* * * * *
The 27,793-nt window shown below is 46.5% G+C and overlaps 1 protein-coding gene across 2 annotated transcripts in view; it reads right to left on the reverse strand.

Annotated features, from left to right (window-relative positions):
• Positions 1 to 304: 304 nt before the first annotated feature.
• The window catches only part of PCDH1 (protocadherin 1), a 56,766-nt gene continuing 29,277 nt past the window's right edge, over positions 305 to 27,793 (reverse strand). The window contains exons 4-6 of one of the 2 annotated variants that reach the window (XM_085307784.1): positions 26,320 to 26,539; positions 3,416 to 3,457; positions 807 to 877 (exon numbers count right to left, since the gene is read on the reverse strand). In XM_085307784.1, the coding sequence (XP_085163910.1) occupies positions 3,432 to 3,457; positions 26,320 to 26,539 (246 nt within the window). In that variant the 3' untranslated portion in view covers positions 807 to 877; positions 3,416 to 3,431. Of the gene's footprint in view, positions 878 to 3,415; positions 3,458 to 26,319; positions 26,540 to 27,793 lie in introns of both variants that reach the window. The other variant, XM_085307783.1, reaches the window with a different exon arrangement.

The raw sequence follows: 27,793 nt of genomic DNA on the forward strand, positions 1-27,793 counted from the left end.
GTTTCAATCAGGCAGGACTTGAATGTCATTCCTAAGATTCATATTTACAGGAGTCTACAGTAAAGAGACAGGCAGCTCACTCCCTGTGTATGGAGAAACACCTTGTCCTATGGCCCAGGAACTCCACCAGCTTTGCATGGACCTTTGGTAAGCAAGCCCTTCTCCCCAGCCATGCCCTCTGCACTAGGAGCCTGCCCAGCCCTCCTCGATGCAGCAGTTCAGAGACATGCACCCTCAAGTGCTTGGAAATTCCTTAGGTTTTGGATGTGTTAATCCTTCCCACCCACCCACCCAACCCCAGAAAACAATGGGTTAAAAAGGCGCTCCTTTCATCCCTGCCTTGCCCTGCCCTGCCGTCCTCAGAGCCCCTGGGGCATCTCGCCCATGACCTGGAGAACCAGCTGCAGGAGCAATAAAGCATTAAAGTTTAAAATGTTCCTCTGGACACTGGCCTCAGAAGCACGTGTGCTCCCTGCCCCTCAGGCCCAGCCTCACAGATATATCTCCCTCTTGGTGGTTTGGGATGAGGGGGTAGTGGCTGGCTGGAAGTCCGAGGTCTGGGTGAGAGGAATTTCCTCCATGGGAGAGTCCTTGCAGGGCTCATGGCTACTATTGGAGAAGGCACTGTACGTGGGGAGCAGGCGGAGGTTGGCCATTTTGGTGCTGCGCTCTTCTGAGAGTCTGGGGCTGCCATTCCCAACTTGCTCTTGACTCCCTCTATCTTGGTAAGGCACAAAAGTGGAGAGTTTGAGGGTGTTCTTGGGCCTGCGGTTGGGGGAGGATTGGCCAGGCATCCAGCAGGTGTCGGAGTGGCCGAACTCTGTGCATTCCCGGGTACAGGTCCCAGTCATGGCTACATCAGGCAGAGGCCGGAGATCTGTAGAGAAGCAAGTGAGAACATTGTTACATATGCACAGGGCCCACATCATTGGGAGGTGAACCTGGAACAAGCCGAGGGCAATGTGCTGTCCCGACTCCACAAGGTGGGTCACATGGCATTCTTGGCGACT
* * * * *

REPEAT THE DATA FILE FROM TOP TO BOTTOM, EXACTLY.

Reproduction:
The 27,793-nt window shown below is 46.5% G+C and overlaps 1 protein-coding gene across 2 annotated transcripts in view; it reads right to left on the reverse strand.

Annotated features, from left to right (window-relative positions):
• Positions 1 to 304: 304 nt before the first annotated feature.
• The window catches only part of PCDH1 (protocadherin 1), a 56,766-nt gene continuing 29,277 nt past the window's right edge, over positions 305 to 27,793 (reverse strand). The window contains exons 4-6 of one of the 2 annotated variants that reach the window (XM_085307784.1): positions 26,320 to 26,539; positions 3,416 to 3,457; positions 807 to 877 (exon numbers count right to left, since the gene is read on the reverse strand). In XM_085307784.1, the coding sequence (XP_085163910.1) occupies positions 3,432 to 3,457; positions 26,320 to 26,539 (246 nt within the window). In that variant the 3' untranslated portion in view covers positions 807 to 877; positions 3,416 to 3,431. Of the gene's footprint in view, positions 878 to 3,415; positions 3,458 to 26,319; positions 26,540 to 27,793 lie in introns of both variants that reach the window. The other variant, XM_085307783.1, reaches the window with a different exon arrangement.

The raw sequence follows: 27,793 nt of genomic DNA on the forward strand, positions 1-27,793 counted from the left end.
GTTTCAATCAGGCAGGACTTGAATGTCATTCCTAAGATTCATATTTACAGGAGTCTACAGTAAAGAGACAGGCAGCTCACTCCCTGTGTATGGAGAAACACCTTGTCCTATGGCCCAGGAACTCCACCAGCTTTGCATGGACCTTTGGTAAGCAAGCCCTTCTCCCCAGCCATGCCCTCTGCACTAGGAGCCTGCCCAGCCCTCCTCGATGCAGCAGTTCAGAGACATGCACCCTCAAGTGCTTGGAAATTCCTTAGGTTTTGGATGTGTTAATCCTTCCCACCCACCCACCCAACCCCAGAAAACAATGGGTTAAAAAGGCGCTCCTTTCATCCCTGCCTTGCCCTGCCCTGCCGTCCTCAGAGCCCCTGGGGCATCTCGCCCATGACCTGGAGAACCAGCTGCAGGAGCAATAAAGCATTAAAGTTTAAAATGTTCCTCTGGACACTGGCCTCAGAAGCACGTGTGCTCCCTGCCCCTCAGGCCCAGCCTCACAGATATATCTCCCTCTTGGTGGTTTGGGATGAGGGGGTAGTGGCTGGCTGGAAGTCCGAGGTCTGGGTGAGAGGAATTTCCTCCATGGGAGAGTCCTTGCAGGGCTCATGGCTACTATTGGAGAAGGCACTGTACGTGGGGAGCAGGCGGAGGTTGGCCATTTTGGTGCTGCGCTCTTCTGAGAGTCTGGGGCTGCCATTCCCAACTTGCTCTTGACTCCCTCTATCTTGGTAAGGCACAAAAGTGGAGAGTTTGAGGGTGTTCTTGGGCCTGCGGTTGGGGGAGGATTGGCCAGGCATCCAGCAGGTGTCGGAGTGGCCGAACTCTGTGCATTCCCGGGTACAGGTCCCAGTCATGGCTACATCAGGCAGAGGCCGGAGATCTGTAGAGAAGCAAGTGAGAACATTGTTACATATGCACAGGGCCCACATCATTGGGAGGTGAACCTGGAACAAGCCGAGGGCAATGTGCTGTCCCGACTCCACAAGGTGGGTCACATGGCATTCTTGGCGACT